February 19th, 2013

In my ongoing adventures as a mother, wife and career woman it’s always a challenge to fit in passion, sex, spontaneity and yes, more sex. It’s a test that all of us women face. Last month I proposed a challenge to our readers to have fun while building intimacy by depositing a bit of money in a jar each time you participated in any amorous activity with your partner, so you could reward yourselves with the fruit of your love labor by having a night out, or, as in our case – a trip. Even when you schedule it in, sex or intimacy is worth it.

I’m pleased to report that our collection is growing, but I acknowledge that it’s not an easy task when you have kids, careers and ongoing health challenges, as in my case. However, taking time for ourselves is a conscious decision the value of which has been wisely expressed to us by couples that both my husband and I admire, who have sustained profound and happy relationships despite the many challenges they have faced.

Recently, I found myself in the presence of some women who were a generation older than my 40+ years, and it was fascinating how they had all been affected in their perceptions about physical intimacy. In matters of the heart, love, passion and sex there was a myriad of different perspectives and I pondered where I potentially would fit in a decade. The one similarity in this particular group that struck me was that there seemed to be a weariness and lack of eagerness about love making. Some of these women had faced testing physical conditions or their spouses had, which had at some point presented an obstacle to lovemaking.

Others just thought of sex as young person’s thing and had no desire in participating in affectionate behavior, and had accepted that their spouse had other stimulus to fill in the gap when needed, including porn. But where was the closeness? Even if sex wasn’t the focus, wouldn’t an intimate massage, longing glances or merely holding hands and feeling each other’s touch be vital in simply expressing love? To them it seemed natural that intimacy, attraction and sexiness eventually fades. It’s just normal. Was this what I have to look forward too?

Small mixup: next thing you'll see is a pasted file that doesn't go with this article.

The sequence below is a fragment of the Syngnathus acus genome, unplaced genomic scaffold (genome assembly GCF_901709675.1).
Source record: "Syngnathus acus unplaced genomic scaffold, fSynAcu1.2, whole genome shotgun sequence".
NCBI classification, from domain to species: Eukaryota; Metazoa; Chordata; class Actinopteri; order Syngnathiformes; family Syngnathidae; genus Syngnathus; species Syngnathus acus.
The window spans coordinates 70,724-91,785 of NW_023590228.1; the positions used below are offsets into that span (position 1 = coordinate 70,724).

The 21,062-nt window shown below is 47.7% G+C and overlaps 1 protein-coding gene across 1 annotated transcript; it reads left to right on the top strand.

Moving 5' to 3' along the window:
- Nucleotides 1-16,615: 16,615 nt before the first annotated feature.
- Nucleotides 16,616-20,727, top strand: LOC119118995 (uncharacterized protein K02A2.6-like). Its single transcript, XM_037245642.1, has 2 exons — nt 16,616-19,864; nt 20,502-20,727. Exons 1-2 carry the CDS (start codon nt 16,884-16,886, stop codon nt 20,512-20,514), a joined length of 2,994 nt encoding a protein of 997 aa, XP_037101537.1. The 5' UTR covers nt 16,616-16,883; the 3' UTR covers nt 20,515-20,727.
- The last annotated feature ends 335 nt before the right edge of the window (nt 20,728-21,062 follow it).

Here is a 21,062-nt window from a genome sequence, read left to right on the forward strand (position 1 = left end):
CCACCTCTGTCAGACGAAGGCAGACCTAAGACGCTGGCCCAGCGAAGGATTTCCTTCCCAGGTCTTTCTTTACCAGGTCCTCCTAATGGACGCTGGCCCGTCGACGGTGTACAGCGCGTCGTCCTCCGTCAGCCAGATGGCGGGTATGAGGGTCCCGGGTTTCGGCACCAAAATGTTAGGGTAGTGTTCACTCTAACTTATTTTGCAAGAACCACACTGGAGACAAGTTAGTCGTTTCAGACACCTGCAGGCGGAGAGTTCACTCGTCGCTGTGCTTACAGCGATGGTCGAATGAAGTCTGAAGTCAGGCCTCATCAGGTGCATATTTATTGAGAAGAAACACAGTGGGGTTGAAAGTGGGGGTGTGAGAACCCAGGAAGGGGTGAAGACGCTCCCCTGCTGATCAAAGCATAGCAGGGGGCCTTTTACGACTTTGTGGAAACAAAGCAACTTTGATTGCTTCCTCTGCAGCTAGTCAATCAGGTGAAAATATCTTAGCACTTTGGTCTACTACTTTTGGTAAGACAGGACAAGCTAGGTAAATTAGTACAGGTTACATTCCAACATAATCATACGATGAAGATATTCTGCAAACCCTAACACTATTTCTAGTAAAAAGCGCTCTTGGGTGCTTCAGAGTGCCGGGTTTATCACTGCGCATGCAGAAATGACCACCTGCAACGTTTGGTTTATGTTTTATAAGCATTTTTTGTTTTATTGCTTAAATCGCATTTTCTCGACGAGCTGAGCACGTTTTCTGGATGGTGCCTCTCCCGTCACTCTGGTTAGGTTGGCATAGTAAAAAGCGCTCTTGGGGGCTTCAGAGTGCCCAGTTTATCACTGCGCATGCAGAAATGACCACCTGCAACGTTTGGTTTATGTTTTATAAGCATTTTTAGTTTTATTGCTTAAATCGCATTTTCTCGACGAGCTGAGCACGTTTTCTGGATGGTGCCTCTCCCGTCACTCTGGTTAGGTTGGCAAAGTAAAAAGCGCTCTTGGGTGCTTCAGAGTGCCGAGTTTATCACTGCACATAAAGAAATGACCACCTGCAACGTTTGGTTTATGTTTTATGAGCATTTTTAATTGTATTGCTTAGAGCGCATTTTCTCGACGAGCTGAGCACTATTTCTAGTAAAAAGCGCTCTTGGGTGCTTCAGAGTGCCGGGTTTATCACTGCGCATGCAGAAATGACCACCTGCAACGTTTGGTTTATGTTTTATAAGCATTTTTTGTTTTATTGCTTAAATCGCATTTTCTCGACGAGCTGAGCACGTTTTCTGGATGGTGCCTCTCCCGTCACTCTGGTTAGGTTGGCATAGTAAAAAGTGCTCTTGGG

Luckily I also have had the chance to know other older women who report strong and vibrant sex lives into their 60s and 70s, which inspires me to think that even better times may lie ahead for my husband and me. Some of these ladies – all of whom have dealt with life and career challenges – shared heartwarming stories. One woman in her 80s talked about taking daily baths with her husband throughout their 50 years of marriage. She lost her husband a few years ago, but these fond memories of their intimacy and love prevail.

As well, my former mother and father-in-law into their 70s would ride the train to the city every Friday night for date nights despite the fact that her husband was fighting a debilitating illness. These weekly trips invigorated them and allowed them a sense of freedom and flirtation with life, she expressed. My mother has a friend who even now while dealing with a terminal illness puts on her best outfits and goes salsa dancing with her husband every Friday for their date night.

Many of these women report experiencing even better sex and bonding once they passed into their 60s and 70s, simply because at these ages you have become comfortable in who you are, and equally importantly, more comfortable with your body. No longer fighting to maintain an image 20 years younger, or a perfect body weight, or worrying about getting pregnant, or having to hide in the dark under the covers, or chasing careers and raising kids. This freedom allows you to just enjoy and explore your sexuality and intimacy without the chains of self doubt and negative self image. Their stories have left me looking forward to the journey.

I asked myself: what is the difference between the first group of women and the second? Why had one group successfully sustained and even increased intimacy through decades of marriage, while the other group had fallen into a comfortable, but mundane and less passion-filled routine that they felt was natural. To me it was a choice that those in the second group had made to make sexual intimacy and passion a priority and take the necessary steps at the beginning – and especially in the middle of the relationship where the most hurdles arise – to build the foundation for future happiness. So being sensual and sexual simply became a habit and therefore remained an integral part of their relationships.

I have been fortunate to have readers open up to me about their challenges, predominantly some of their health issues and the complications that these have had on their sex lives. From personal experience I understand these challenges, but it reinforces to me how valuable it is to understand that the physical bond that we maintain with our partners, especially when it may be a challenge to engage in actual sexual intercourse, creates a potent union.

We live in a society where everybody is in a rush, but at some point life slows down. I continue to deal with some health challenges, so it is not always ideal strutting around in my sexy lingerie. However, we continue to engage in embraces, caresses, tenderness and flirting, and it continues to be a source of joy and healing for me. I encourage you to strip your inhibitions away and simply enjoy skin to skin, heart to heart loving with your partner.

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